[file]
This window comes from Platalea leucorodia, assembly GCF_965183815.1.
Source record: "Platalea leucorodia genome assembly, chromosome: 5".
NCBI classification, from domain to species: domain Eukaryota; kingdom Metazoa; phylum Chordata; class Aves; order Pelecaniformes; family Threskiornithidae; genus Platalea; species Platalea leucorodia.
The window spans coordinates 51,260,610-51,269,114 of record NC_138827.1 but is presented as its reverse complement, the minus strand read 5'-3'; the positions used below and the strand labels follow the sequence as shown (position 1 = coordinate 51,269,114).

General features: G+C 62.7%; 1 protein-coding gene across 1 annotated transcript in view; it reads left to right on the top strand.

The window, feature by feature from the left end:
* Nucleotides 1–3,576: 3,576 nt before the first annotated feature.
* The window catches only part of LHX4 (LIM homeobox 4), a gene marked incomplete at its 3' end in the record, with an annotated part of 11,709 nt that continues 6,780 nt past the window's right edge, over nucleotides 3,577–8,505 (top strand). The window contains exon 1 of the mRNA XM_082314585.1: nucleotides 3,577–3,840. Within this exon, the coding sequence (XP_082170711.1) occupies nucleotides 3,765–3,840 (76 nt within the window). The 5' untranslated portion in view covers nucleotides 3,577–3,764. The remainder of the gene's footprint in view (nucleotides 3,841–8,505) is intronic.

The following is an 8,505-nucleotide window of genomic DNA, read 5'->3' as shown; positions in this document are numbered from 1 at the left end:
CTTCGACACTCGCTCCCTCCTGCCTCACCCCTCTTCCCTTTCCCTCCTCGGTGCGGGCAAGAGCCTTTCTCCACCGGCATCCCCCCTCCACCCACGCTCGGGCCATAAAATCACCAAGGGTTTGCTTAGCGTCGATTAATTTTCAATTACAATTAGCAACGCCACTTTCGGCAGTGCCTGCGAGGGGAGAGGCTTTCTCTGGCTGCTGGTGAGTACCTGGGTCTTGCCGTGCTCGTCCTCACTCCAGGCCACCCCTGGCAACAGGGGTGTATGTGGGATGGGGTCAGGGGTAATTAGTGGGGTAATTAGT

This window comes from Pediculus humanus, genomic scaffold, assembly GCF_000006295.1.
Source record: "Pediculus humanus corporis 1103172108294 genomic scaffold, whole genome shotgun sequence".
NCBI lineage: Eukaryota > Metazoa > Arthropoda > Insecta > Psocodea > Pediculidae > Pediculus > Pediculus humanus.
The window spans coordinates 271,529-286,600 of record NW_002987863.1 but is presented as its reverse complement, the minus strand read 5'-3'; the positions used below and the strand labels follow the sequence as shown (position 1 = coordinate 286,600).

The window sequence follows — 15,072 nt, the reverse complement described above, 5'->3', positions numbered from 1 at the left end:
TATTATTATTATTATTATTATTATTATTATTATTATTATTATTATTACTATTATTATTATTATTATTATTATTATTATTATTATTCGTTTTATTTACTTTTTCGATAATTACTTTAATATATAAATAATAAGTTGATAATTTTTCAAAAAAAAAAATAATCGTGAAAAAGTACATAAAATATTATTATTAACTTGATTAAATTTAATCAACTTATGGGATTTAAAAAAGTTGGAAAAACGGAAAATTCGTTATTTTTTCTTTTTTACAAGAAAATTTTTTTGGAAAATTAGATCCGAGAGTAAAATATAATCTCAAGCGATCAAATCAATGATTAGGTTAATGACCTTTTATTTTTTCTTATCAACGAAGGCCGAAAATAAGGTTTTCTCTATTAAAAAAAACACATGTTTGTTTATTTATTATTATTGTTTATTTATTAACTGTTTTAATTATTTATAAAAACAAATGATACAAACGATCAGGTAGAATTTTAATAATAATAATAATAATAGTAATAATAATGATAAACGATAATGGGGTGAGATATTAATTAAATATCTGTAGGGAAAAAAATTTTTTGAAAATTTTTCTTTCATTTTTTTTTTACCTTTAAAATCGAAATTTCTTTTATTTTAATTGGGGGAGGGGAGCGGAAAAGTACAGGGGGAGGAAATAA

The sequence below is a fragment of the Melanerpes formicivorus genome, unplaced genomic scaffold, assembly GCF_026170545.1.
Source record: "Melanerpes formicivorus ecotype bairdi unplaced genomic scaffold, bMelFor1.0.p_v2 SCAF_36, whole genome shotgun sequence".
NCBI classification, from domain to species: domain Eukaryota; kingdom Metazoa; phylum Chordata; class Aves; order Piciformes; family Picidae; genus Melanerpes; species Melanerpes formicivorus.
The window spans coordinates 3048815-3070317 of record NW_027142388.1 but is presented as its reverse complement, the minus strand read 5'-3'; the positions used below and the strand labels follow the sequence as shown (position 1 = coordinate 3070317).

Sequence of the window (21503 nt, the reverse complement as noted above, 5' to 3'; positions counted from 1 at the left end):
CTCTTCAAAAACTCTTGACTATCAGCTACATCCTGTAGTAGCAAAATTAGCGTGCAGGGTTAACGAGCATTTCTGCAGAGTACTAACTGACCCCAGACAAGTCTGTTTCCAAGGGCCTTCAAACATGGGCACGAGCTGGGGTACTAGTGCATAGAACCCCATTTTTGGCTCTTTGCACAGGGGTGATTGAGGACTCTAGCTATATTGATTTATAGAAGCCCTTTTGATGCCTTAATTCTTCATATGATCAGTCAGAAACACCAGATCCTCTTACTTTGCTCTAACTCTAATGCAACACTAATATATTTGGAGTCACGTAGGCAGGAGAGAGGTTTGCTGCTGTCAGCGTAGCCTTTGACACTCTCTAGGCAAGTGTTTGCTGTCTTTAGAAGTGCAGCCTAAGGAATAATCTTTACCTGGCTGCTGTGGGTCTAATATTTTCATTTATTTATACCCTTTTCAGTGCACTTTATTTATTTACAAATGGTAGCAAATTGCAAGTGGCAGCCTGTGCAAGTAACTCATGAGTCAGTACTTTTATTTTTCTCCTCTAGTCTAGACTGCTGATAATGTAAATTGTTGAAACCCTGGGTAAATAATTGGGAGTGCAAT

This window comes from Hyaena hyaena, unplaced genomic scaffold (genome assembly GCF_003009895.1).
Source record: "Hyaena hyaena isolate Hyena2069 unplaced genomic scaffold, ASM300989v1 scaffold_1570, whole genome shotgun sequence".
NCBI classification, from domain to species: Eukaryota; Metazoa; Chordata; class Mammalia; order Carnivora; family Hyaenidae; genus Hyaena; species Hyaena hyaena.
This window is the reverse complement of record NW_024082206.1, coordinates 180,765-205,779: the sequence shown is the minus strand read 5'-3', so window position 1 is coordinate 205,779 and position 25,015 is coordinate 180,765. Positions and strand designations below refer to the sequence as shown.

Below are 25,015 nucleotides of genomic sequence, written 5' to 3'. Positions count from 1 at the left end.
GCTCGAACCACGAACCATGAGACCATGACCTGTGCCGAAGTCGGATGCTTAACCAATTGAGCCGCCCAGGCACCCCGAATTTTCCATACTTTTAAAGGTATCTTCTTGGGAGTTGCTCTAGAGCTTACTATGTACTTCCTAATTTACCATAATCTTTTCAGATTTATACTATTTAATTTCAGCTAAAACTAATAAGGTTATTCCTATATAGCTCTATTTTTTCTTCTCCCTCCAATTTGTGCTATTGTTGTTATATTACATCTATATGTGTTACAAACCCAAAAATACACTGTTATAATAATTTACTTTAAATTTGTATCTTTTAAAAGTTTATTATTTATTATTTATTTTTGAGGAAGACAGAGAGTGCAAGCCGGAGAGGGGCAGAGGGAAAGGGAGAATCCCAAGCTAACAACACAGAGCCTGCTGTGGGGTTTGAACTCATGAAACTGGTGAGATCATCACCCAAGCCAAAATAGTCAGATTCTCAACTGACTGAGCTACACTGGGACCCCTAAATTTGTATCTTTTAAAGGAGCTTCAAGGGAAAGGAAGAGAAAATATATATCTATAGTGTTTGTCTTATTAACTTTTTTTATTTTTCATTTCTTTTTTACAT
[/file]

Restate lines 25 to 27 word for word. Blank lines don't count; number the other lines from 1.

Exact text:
NCBI classification, from domain to species: Eukaryota; Metazoa; Chordata; class Mammalia; order Carnivora; family Hyaenidae; genus Hyaena; species Hyaena hyaena.
This window is the reverse complement of record NW_024082206.1, coordinates 180,765-205,779: the sequence shown is the minus strand read 5'-3', so window position 1 is coordinate 205,779 and position 25,015 is coordinate 180,765. Positions and strand designations below refer to the sequence as shown.

Below are 25,015 nucleotides of genomic sequence, written 5' to 3'. Positions count from 1 at the left end.